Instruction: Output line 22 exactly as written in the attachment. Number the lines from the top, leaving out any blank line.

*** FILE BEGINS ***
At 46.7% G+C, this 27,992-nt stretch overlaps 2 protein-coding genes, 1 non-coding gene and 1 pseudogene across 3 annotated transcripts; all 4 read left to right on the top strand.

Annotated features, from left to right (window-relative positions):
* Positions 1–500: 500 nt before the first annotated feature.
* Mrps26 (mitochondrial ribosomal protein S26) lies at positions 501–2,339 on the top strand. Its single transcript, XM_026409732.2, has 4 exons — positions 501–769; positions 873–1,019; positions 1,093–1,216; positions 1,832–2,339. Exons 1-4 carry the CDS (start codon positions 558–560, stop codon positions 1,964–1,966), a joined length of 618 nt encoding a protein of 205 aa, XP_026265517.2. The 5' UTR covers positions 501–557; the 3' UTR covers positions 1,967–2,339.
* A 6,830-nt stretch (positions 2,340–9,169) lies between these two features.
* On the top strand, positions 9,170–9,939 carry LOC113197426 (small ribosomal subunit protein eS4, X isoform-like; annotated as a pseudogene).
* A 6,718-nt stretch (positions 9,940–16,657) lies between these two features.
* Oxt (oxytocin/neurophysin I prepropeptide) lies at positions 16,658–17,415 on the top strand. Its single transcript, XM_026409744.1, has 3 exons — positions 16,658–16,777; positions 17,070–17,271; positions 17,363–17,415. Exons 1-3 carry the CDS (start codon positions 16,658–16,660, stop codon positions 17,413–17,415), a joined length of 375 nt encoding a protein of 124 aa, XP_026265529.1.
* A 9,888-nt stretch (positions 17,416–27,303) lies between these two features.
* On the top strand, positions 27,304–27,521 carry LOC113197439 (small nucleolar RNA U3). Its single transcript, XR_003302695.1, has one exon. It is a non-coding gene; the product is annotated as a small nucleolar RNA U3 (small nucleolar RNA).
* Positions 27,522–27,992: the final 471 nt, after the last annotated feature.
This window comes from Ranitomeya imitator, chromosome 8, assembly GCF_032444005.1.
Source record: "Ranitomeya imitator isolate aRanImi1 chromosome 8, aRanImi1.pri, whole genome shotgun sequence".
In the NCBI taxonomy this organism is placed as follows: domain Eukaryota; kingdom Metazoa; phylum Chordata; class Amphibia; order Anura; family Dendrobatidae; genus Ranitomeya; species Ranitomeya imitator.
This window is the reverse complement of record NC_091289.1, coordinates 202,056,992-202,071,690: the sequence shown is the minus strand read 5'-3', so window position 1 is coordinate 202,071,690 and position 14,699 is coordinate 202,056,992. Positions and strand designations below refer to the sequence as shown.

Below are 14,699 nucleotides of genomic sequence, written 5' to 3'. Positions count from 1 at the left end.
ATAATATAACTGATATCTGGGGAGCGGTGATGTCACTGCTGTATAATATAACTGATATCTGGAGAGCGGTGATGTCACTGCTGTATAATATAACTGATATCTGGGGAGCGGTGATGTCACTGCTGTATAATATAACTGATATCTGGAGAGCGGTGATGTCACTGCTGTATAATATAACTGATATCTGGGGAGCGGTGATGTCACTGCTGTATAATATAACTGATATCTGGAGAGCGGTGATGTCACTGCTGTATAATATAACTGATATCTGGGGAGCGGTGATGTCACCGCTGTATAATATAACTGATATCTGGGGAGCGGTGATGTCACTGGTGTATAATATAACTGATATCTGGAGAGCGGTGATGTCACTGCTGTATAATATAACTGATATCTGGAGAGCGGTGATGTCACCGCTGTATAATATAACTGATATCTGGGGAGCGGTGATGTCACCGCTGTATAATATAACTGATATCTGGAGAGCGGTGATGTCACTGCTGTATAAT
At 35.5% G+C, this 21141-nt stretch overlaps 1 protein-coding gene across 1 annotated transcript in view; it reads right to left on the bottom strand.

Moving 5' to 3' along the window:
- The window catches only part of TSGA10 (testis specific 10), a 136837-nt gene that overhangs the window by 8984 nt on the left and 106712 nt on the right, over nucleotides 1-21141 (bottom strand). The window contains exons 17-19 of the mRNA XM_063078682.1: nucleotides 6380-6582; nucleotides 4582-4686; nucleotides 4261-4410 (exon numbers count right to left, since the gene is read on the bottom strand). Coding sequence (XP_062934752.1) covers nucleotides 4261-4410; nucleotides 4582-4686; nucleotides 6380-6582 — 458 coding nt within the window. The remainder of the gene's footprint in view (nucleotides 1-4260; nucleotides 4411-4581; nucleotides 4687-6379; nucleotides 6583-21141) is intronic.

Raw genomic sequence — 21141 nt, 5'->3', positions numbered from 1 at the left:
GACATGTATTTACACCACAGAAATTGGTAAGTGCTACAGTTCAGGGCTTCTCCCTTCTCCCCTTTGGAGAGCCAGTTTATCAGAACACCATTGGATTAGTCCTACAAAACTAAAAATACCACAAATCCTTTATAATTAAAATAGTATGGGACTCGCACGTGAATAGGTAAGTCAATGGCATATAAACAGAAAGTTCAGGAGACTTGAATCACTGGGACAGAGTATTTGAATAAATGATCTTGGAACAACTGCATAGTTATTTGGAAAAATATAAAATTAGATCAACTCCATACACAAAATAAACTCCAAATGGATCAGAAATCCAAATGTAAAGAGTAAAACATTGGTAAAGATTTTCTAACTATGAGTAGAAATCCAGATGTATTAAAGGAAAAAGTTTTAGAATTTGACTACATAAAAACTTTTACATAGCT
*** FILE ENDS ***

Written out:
GACATGTATTTACACCACAGAAATTGGTAAGTGCTACAGTTCAGGGCTTCTCCCTTCTCCCCTTTGGAGAGCCAGTTTATCAGAACACCATTGGATTAGTCCTACAAAACTAAAAATACCACAAATCCTTTATAATTAAAATAGTATGGGACTCGCACGTGAATAGGTAAGTCAATGGCATATAAACAGAAAGTTCAGGAGACTTGAATCACTGGGACAGAGTATTTGAATAAATGATCTTGGAACAACTGCATAGTTATTTGGAAAAATATAAAATTAGATCAACTCCATACACAAAATAAACTCCAAATGGATCAGAAATCCAAATGTAAAGAGTAAAACATTGGTAAAGATTTTCTAACTATGAGTAGAAATCCAGATGTATTAAAGGAAAAAGTTTTAGAATTTGACTACATAAAAACTTTTACATAGCT